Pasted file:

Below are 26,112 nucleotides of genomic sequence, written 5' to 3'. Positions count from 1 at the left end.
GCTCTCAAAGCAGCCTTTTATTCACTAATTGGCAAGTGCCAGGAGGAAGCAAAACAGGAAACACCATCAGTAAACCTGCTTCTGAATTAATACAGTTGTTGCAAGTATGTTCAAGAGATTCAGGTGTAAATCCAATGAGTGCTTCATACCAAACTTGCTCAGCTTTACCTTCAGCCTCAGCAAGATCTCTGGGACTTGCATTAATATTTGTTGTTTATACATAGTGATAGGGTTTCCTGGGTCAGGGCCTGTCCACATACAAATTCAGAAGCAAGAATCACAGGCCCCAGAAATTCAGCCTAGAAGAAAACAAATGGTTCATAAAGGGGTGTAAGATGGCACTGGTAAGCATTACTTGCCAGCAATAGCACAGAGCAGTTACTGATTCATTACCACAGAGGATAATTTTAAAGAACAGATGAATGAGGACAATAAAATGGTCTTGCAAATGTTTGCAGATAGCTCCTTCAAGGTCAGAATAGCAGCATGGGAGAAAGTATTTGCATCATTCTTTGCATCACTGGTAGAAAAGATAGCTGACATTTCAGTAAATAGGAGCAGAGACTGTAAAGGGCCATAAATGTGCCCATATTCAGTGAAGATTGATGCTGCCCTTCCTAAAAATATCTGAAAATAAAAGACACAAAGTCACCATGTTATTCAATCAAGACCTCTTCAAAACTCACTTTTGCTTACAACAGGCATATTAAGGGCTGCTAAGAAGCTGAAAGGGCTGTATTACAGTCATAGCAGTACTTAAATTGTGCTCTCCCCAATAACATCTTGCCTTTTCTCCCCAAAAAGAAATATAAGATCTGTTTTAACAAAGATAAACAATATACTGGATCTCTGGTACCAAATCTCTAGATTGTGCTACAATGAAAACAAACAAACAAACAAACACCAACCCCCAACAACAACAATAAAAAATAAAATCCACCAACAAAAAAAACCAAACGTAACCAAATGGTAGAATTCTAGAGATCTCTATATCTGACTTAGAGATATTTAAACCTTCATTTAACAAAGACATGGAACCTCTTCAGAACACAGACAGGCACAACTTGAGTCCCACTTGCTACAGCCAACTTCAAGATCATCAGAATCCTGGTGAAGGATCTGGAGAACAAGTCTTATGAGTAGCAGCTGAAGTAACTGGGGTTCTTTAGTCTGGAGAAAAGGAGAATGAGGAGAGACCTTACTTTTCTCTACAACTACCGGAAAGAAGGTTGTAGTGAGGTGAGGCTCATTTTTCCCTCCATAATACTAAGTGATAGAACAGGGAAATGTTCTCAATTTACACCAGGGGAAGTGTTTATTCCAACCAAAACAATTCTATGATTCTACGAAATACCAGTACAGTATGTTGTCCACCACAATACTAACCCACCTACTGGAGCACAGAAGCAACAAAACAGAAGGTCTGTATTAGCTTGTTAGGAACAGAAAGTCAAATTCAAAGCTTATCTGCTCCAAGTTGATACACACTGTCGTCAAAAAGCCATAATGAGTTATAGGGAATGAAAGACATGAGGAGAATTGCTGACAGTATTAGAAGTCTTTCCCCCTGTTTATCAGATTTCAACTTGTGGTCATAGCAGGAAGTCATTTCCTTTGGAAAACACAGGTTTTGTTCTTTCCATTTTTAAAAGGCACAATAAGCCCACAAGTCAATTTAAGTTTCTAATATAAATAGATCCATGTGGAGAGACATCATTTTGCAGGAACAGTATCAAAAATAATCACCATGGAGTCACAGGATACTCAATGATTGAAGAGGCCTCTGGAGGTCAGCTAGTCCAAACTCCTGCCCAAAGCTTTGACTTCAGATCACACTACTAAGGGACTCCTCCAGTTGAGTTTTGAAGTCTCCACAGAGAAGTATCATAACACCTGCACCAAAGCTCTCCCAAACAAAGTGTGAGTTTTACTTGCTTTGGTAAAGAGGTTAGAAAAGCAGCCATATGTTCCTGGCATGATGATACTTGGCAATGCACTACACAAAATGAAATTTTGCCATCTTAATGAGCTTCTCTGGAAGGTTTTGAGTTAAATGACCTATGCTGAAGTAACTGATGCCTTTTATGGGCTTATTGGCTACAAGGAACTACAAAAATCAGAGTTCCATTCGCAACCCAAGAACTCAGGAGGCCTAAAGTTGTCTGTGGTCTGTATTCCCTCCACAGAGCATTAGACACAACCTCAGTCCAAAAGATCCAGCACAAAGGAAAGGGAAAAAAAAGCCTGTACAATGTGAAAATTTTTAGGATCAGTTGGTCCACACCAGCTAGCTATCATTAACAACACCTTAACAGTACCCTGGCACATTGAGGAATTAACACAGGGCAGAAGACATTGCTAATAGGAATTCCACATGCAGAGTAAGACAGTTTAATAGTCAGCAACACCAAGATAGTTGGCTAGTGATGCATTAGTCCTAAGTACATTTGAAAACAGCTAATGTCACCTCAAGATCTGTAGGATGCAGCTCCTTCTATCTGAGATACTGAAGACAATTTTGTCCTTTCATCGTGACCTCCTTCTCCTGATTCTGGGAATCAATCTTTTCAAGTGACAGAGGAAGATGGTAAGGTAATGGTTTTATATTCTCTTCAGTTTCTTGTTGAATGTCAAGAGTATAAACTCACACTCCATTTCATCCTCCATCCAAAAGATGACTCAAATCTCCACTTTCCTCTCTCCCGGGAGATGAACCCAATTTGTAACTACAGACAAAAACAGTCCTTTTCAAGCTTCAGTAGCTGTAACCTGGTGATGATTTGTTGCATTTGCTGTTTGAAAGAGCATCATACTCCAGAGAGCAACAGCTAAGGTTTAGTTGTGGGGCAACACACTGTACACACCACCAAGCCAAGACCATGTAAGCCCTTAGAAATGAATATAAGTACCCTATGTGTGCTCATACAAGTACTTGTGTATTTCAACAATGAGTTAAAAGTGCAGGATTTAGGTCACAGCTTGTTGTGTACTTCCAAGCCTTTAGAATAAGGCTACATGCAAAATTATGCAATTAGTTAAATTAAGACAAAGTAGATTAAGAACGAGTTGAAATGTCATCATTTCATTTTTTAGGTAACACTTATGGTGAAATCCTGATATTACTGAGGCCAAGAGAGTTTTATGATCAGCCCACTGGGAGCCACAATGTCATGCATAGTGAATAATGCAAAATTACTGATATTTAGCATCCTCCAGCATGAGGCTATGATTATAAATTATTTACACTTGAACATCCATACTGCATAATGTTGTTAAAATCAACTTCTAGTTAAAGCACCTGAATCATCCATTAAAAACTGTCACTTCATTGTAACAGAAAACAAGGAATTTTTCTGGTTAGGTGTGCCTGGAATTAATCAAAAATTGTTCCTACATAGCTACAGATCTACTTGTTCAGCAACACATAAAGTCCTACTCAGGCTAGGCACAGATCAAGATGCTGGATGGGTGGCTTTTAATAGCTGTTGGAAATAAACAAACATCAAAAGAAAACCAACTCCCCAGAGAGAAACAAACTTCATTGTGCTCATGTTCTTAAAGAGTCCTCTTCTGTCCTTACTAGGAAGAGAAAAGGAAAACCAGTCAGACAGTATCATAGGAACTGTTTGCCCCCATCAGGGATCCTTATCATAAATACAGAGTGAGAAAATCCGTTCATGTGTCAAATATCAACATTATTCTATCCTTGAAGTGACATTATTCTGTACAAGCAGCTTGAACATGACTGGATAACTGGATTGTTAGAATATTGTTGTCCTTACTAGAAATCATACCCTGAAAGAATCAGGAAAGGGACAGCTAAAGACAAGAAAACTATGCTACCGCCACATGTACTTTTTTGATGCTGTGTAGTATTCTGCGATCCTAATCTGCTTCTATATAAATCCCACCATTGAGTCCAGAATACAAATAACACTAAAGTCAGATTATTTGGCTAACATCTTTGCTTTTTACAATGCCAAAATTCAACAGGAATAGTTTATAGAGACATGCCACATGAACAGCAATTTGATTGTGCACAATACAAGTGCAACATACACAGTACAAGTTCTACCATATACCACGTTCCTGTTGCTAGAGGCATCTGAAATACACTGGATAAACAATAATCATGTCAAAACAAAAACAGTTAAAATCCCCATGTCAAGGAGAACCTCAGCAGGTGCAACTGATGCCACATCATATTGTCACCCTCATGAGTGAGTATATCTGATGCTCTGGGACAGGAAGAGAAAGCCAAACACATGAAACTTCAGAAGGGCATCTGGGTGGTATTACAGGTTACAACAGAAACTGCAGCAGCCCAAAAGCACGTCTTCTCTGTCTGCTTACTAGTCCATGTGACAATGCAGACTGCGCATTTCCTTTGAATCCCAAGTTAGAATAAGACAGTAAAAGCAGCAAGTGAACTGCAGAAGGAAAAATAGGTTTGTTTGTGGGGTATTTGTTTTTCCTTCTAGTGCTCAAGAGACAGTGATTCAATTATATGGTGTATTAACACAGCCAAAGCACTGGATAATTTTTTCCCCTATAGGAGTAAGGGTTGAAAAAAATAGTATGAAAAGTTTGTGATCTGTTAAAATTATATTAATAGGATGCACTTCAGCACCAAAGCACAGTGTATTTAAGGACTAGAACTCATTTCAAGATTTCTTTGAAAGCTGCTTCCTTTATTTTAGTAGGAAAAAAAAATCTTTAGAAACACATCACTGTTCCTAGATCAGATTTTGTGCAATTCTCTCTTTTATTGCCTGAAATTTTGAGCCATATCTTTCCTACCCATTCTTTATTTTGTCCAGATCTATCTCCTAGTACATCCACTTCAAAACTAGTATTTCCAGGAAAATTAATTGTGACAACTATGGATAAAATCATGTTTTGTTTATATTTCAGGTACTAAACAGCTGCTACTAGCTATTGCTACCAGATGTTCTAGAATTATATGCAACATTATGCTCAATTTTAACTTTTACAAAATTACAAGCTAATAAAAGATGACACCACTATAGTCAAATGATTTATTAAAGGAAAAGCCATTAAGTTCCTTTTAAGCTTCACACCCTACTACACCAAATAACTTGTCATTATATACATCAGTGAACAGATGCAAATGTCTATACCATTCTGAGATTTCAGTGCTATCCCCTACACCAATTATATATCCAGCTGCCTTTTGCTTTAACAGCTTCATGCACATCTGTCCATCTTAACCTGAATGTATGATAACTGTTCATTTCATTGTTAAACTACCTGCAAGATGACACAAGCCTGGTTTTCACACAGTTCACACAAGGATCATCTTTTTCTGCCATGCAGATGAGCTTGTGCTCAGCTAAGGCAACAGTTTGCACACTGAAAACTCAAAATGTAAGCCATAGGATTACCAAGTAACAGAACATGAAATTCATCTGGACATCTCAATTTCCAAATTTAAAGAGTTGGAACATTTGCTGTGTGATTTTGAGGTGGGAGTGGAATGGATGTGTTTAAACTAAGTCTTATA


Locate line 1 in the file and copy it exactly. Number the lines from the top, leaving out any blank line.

Below are 26,112 nucleotides of genomic sequence, written 5' to 3'. Positions count from 1 at the left end.